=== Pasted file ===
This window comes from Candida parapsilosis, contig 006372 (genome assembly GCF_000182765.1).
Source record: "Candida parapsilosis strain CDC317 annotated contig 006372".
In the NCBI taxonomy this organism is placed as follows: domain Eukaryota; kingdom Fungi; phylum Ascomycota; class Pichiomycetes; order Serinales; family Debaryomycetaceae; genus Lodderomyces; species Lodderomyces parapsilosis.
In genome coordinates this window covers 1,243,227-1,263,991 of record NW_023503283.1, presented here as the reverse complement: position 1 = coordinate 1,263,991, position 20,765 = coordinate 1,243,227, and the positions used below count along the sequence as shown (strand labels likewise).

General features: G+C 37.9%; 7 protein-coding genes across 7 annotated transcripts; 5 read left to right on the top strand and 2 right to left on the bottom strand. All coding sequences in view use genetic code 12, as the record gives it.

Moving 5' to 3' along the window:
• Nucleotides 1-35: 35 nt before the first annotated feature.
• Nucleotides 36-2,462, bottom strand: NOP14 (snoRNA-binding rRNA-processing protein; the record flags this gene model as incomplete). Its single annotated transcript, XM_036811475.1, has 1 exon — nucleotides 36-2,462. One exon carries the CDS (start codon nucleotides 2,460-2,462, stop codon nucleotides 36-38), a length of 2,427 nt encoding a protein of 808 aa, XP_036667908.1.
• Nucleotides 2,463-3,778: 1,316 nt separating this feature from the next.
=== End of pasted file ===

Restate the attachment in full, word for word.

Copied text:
This window comes from Candida parapsilosis, contig 006372 (genome assembly GCF_000182765.1).
Source record: "Candida parapsilosis strain CDC317 annotated contig 006372".
In the NCBI taxonomy this organism is placed as follows: domain Eukaryota; kingdom Fungi; phylum Ascomycota; class Pichiomycetes; order Serinales; family Debaryomycetaceae; genus Lodderomyces; species Lodderomyces parapsilosis.
In genome coordinates this window covers 1,243,227-1,263,991 of record NW_023503283.1, presented here as the reverse complement: position 1 = coordinate 1,263,991, position 20,765 = coordinate 1,243,227, and the positions used below count along the sequence as shown (strand labels likewise).

General features: G+C 37.9%; 7 protein-coding genes across 7 annotated transcripts; 5 read left to right on the top strand and 2 right to left on the bottom strand. All coding sequences in view use genetic code 12, as the record gives it.

Moving 5' to 3' along the window:
• Nucleotides 1-35: 35 nt before the first annotated feature.
• Nucleotides 36-2,462, bottom strand: NOP14 (snoRNA-binding rRNA-processing protein; the record flags this gene model as incomplete). Its single annotated transcript, XM_036811475.1, has 1 exon — nucleotides 36-2,462. One exon carries the CDS (start codon nucleotides 2,460-2,462, stop codon nucleotides 36-38), a length of 2,427 nt encoding a protein of 808 aa, XP_036667908.1.
• Nucleotides 2,463-3,778: 1,316 nt separating this feature from the next.